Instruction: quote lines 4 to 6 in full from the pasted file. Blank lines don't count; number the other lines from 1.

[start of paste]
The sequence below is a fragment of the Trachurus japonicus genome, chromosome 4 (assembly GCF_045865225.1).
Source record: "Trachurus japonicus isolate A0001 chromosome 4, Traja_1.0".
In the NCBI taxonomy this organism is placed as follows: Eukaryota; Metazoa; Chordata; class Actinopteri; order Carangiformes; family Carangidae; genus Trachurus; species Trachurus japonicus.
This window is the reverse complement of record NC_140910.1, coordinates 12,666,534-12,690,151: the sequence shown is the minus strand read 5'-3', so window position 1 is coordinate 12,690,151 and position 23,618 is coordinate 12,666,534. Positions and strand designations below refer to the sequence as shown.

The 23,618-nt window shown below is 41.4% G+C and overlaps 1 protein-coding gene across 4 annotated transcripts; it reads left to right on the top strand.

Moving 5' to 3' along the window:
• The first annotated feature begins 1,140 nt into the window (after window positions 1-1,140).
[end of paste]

This window is the reverse complement of record NC_140910.1, coordinates 12,666,534-12,690,151: the sequence shown is the minus strand read 5'-3', so window position 1 is coordinate 12,690,151 and position 23,618 is coordinate 12,666,534. Positions and strand designations below refer to the sequence as shown.

The 23,618-nt window shown below is 41.4% G+C and overlaps 1 protein-coding gene across 4 annotated transcripts; it reads left to right on the top strand.

Moving 5' to 3' along the window: